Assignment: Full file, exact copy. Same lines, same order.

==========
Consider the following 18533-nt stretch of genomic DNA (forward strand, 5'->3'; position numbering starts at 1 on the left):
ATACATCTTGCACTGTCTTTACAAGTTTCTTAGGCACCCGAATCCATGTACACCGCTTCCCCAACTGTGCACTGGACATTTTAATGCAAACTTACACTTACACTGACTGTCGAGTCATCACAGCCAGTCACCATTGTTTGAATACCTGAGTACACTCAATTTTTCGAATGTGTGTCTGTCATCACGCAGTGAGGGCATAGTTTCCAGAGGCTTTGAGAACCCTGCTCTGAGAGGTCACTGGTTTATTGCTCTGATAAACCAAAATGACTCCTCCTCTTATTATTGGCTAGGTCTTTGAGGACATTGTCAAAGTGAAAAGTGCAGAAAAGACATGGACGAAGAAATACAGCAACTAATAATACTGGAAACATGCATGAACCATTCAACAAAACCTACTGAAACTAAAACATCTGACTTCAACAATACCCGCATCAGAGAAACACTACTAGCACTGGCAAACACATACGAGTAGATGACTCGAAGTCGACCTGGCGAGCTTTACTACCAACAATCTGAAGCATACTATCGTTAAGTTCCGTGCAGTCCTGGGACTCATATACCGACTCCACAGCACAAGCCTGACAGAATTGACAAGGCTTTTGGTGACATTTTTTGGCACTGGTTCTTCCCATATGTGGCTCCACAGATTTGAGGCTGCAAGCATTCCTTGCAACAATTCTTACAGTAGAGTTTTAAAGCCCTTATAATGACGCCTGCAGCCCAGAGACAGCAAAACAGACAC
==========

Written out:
Consider the following 18533-nt stretch of genomic DNA (forward strand, 5'->3'; position numbering starts at 1 on the left):
ATACATCTTGCACTGTCTTTACAAGTTTCTTAGGCACCCGAATCCATGTACACCGCTTCCCCAACTGTGCACTGGACATTTTAATGCAAACTTACACTTACACTGACTGTCGAGTCATCACAGCCAGTCACCATTGTTTGAATACCTGAGTACACTCAATTTTTCGAATGTGTGTCTGTCATCACGCAGTGAGGGCATAGTTTCCAGAGGCTTTGAGAACCCTGCTCTGAGAGGTCACTGGTTTATTGCTCTGATAAACCAAAATGACTCCTCCTCTTATTATTGGCTAGGTCTTTGAGGACATTGTCAAAGTGAAAAGTGCAGAAAAGACATGGACGAAGAAATACAGCAACTAATAATACTGGAAACATGCATGAACCATTCAACAAAACCTACTGAAACTAAAACATCTGACTTCAACAATACCCGCATCAGAGAAACACTACTAGCACTGGCAAACACATACGAGTAGATGACTCGAAGTCGACCTGGCGAGCTTTACTACCAACAATCTGAAGCATACTATCGTTAAGTTCCGTGCAGTCCTGGGACTCATATACCGACTCCACAGCACAAGCCTGACAGAATTGACAAGGCTTTTGGTGACATTTTTTGGCACTGGTTCTTCCCATATGTGGCTCCACAGATTTGAGGCTGCAAGCATTCCTTGCAACAATTCTTACAGTAGAGTTTTAAAGCCCTTATAATGACGCCTGCAGCCCAGAGACAGCAAAACAGACAC